At just 7 years old, Chase Schweiger collapsed suddenly while playing soccer with some friends outside of his family’s house in Marlton. What his family, friends and the first responders on the scene didn’t realize was that Chase was suffering from a pediatric stroke.
That day he spent more than six hours being diagnosed at a local hospital before he was transferred to the Children’s Hospital of Philadelphia, where it was finally determined Chase had had a stroke. The time lost during this lengthy process of diagnosing just what had happened to him could have proven fatal.
That was back in 2014. Today, Chase is a happy, otherwise-healthy 12-year-old eighth-grader at DeMasi Middle School looking forward to his upcoming baseball-themed bar mitzvah. As with many other Jewish boys facing the traditional coming-of-age ritual, Chase’s synagogue requires that he complete a social action project known as a mitzvah project prior to his ceremony.
Along with his mother Wendi, Chase decided he wanted to spread awareness about what happened to him five years ago and educate first responders at the Evesham Fire Department about the signs to look for when a stroke occurs in a child, so no time is wasted getting that child appropriate treatment.
Together, on the evening of Wednesday, Aug. 28, they shared Chase’s story of recovery following his collapse.
“I am here today to bring awareness about kids having strokes. I hope that by sharing my story, the warning signs of strokes can be recognized in kids,” said Chase.
After his collapse, the entire right side of Chase’s body was paralyzed. According to Wendi, he couldn’t walk, talk, eat or even lift his head. He spent three months at The Seashore House, CHOP’s rehabilitation unit where he underwent a series of rigorous therapy programs.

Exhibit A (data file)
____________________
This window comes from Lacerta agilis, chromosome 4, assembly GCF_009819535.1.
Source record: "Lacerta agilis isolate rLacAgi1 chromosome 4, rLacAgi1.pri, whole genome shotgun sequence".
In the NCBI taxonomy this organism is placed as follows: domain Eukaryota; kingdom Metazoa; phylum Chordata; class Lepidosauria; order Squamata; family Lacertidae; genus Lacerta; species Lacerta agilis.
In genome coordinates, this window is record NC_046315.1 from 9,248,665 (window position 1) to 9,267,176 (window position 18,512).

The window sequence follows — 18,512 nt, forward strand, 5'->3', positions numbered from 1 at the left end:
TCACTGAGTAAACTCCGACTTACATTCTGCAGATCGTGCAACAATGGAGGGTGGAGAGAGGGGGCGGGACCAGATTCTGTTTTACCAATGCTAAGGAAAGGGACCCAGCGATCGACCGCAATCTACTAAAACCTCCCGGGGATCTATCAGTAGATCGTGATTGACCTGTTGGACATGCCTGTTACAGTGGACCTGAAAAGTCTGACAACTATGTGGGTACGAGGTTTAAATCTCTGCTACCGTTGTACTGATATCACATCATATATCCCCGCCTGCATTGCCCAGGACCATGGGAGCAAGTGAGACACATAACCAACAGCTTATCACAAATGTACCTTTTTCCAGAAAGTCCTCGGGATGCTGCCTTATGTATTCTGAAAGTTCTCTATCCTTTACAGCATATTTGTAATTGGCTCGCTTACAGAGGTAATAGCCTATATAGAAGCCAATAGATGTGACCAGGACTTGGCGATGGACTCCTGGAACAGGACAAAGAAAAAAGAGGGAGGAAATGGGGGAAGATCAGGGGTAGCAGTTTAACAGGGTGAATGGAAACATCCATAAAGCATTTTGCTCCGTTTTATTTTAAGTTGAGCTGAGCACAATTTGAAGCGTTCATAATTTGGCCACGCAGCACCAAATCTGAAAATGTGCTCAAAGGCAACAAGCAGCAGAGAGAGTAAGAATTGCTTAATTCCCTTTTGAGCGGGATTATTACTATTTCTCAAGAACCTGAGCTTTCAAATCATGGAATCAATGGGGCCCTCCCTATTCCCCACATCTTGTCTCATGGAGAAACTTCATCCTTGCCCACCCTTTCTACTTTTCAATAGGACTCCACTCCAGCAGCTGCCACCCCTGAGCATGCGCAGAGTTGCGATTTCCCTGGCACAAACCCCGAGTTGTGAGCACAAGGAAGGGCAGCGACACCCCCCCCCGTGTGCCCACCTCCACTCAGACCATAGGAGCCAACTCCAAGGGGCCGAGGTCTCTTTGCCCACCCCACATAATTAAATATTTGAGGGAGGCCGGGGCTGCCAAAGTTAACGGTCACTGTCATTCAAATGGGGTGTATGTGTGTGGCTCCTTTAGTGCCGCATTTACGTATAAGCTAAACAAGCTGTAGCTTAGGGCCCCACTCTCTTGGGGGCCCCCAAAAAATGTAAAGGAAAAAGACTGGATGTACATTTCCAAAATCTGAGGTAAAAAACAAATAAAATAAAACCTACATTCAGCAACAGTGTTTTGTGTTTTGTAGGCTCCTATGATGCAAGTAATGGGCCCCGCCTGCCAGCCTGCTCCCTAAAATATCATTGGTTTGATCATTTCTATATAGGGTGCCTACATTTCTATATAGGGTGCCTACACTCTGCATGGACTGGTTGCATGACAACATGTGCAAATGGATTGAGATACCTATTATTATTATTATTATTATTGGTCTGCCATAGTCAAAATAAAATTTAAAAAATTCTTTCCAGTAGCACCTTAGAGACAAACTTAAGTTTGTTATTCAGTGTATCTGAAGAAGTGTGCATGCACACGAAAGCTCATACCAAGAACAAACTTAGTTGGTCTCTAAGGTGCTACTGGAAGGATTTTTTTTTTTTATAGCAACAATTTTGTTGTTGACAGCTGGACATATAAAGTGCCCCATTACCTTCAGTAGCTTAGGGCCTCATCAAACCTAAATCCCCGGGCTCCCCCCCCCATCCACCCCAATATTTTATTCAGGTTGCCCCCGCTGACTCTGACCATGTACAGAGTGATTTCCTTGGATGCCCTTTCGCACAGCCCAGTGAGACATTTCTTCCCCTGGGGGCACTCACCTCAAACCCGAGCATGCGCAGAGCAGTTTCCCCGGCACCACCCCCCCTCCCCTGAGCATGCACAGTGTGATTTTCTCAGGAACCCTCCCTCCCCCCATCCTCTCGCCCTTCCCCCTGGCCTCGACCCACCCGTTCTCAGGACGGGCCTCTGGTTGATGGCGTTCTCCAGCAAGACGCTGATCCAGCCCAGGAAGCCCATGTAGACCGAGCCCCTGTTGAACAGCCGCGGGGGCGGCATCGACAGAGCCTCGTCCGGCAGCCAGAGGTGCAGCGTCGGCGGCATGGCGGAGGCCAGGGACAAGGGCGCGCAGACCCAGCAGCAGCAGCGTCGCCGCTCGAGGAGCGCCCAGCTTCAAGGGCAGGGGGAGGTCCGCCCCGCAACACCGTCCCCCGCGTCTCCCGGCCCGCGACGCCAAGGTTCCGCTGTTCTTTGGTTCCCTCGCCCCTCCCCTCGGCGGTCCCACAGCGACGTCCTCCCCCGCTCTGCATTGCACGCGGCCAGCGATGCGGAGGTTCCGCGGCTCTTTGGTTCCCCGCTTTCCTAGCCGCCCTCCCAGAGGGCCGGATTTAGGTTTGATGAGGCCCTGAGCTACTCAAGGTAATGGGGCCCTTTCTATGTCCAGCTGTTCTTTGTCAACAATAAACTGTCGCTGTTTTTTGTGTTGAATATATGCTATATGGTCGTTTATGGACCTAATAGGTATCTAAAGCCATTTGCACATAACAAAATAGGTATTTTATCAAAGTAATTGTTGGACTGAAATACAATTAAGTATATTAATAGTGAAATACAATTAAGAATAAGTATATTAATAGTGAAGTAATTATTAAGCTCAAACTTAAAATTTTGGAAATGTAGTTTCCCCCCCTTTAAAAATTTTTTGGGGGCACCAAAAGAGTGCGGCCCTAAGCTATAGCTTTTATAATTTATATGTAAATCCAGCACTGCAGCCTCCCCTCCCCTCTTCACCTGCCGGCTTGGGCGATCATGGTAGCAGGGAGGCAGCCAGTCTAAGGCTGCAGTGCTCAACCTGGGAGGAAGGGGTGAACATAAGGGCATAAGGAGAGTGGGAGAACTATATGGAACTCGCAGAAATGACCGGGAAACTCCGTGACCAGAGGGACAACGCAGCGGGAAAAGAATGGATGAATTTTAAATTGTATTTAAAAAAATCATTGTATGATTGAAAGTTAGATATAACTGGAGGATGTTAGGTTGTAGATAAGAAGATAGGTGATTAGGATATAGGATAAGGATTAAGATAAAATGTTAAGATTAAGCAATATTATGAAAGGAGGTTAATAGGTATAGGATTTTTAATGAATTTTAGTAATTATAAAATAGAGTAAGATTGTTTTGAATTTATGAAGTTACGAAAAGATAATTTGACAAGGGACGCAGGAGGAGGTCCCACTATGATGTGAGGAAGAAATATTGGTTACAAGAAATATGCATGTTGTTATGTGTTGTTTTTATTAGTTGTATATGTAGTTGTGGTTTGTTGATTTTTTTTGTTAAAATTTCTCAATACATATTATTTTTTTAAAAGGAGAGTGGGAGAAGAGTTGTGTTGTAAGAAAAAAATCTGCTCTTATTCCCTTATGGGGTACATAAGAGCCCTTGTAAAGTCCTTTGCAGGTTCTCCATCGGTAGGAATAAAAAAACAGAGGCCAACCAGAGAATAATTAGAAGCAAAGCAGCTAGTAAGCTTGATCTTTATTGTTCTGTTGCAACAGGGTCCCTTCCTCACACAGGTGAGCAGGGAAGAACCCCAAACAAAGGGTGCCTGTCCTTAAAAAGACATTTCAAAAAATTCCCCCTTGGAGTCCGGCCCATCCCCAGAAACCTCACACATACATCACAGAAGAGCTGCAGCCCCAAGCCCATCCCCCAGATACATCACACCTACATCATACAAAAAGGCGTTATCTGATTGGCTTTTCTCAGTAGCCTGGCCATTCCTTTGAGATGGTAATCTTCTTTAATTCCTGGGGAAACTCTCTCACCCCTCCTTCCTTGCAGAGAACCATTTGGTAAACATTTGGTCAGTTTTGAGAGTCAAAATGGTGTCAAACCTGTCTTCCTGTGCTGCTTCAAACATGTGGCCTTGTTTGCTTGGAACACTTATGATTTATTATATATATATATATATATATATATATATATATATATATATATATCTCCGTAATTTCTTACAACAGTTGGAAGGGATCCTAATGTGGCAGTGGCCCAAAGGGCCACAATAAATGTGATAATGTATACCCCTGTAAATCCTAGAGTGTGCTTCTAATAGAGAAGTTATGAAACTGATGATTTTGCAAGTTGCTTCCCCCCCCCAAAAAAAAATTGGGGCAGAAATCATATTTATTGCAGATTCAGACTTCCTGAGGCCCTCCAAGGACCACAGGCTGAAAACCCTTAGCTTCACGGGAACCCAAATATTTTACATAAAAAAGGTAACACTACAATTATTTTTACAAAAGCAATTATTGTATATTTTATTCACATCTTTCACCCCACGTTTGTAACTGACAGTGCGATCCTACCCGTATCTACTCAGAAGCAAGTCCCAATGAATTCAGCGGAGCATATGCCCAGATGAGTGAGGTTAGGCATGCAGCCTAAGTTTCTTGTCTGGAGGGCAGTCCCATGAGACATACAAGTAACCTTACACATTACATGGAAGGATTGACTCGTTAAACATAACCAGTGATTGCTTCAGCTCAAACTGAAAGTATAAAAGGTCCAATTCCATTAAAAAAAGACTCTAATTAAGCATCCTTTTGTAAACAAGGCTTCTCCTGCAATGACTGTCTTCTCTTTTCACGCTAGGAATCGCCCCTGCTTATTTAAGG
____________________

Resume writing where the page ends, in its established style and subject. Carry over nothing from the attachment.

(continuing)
“It was pretty intense, it’s kind of like if you were working out six hours a day,” said Wendi.
After these months of painstakingly slow progress, Chase made what his doctors called a miraculous recovery, and walked out of the hospital on his own. He continues to this day with weekly therapy sessions.
“Given the severity of Chase’s stroke, I am truly amazed at his recovery. But we can’t take the resilience of childhood for granted, we need to press on to improve recognition and early treatment. The medical community still fails children by not recognizing the symptoms of stroke in children,” said Dr. Daniel Licht, Chase’s pediatric neurologist.
Chase and Wendi spoke with EFD first responders about the acronym F.A.S.T. to quickly recognize the warning signs and symptoms of stroke. F.A.S.T. stands for face drooping, arm weakness, speech difficulty and time (as in time to call 911). When he collapsed, Chase exhibited all these symptoms.
“The entire story, the initial day of the injury, the recovery and therapy and continued medical considerations that Chase has as a result of the stroke all kind of bring it into perspective for us as providers that when we do patient assessments we need to make sure that we do a good one every time, but we sometimes need to take that extra step, listen to our gut, listen to a partner,” said EFD Chief Carl Bittenbender.
Chase says he hopes that the first responders who attended his presentation got a sense of what a stroke can do to someone and that they aren’t limited to just adults, kids can experience them as well.
According to Wendi, she and Chase plan to continue educating first responders even after Chase completes his mitzvah project. They started here with their local fire department but hope to soon branch out and bring their message of awareness to others in the surrounding area.